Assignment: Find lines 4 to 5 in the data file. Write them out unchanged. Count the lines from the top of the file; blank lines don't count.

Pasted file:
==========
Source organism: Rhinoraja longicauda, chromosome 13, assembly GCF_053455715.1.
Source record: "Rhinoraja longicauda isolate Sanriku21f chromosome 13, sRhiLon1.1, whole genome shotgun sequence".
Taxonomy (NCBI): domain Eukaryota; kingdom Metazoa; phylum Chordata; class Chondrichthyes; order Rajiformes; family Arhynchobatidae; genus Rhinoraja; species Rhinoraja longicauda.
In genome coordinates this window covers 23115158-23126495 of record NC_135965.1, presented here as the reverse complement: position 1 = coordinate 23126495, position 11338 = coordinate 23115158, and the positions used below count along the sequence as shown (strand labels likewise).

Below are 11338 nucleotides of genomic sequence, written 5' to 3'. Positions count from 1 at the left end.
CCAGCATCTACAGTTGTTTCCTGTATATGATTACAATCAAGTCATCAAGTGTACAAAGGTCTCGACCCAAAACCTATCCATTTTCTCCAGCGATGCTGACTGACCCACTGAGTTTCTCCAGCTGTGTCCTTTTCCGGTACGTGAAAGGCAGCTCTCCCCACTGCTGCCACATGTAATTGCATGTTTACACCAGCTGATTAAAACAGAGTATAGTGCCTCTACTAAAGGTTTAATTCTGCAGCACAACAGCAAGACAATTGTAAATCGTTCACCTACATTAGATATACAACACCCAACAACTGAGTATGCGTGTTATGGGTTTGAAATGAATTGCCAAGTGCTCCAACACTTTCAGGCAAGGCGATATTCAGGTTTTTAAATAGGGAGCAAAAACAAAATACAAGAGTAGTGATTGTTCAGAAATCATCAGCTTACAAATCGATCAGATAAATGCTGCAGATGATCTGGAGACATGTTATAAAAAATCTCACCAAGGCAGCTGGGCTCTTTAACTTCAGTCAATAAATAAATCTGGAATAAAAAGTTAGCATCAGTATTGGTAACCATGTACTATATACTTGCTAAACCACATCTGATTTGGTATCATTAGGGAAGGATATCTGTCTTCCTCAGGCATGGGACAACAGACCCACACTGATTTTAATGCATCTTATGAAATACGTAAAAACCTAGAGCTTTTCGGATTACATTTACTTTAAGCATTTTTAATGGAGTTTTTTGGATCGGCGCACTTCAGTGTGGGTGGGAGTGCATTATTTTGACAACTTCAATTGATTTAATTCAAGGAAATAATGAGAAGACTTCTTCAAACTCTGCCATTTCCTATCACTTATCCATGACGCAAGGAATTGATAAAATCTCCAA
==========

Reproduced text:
In genome coordinates this window covers 23115158-23126495 of record NC_135965.1, presented here as the reverse complement: position 1 = coordinate 23126495, position 11338 = coordinate 23115158, and the positions used below count along the sequence as shown (strand labels likewise).

Below are 11338 nucleotides of genomic sequence, written 5' to 3'. Positions count from 1 at the left end.